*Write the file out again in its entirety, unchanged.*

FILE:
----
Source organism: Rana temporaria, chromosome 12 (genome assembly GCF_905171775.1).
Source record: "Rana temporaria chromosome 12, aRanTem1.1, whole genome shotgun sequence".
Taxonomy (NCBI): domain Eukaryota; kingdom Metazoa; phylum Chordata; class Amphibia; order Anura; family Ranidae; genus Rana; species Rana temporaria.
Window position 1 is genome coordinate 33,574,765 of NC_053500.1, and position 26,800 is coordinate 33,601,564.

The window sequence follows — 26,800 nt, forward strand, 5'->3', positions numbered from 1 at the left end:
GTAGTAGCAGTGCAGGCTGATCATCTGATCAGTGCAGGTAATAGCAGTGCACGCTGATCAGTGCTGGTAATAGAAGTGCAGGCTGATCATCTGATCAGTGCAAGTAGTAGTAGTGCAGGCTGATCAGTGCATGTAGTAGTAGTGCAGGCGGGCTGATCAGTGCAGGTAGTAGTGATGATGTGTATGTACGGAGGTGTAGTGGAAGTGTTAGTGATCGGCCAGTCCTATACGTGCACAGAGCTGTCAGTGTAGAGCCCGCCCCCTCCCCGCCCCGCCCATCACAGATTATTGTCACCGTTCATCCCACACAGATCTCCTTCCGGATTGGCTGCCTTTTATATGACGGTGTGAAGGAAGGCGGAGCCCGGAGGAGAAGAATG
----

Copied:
Source organism: Rana temporaria, chromosome 12 (genome assembly GCF_905171775.1).
Source record: "Rana temporaria chromosome 12, aRanTem1.1, whole genome shotgun sequence".
Taxonomy (NCBI): domain Eukaryota; kingdom Metazoa; phylum Chordata; class Amphibia; order Anura; family Ranidae; genus Rana; species Rana temporaria.
Window position 1 is genome coordinate 33,574,765 of NC_053500.1, and position 26,800 is coordinate 33,601,564.

The window sequence follows — 26,800 nt, forward strand, 5'->3', positions numbered from 1 at the left end:
GTAGTAGCAGTGCAGGCTGATCATCTGATCAGTGCAGGTAATAGCAGTGCACGCTGATCAGTGCTGGTAATAGAAGTGCAGGCTGATCATCTGATCAGTGCAAGTAGTAGTAGTGCAGGCTGATCAGTGCATGTAGTAGTAGTGCAGGCGGGCTGATCAGTGCAGGTAGTAGTGATGATGTGTATGTACGGAGGTGTAGTGGAAGTGTTAGTGATCGGCCAGTCCTATACGTGCACAGAGCTGTCAGTGTAGAGCCCGCCCCCTCCCCGCCCCGCCCATCACAGATTATTGTCACCGTTCATCCCACACAGATCTCCTTCCGGATTGGCTGCCTTTTATATGACGGTGTGAAGGAAGGCGGAGCCCGGAGGAGAAGAATG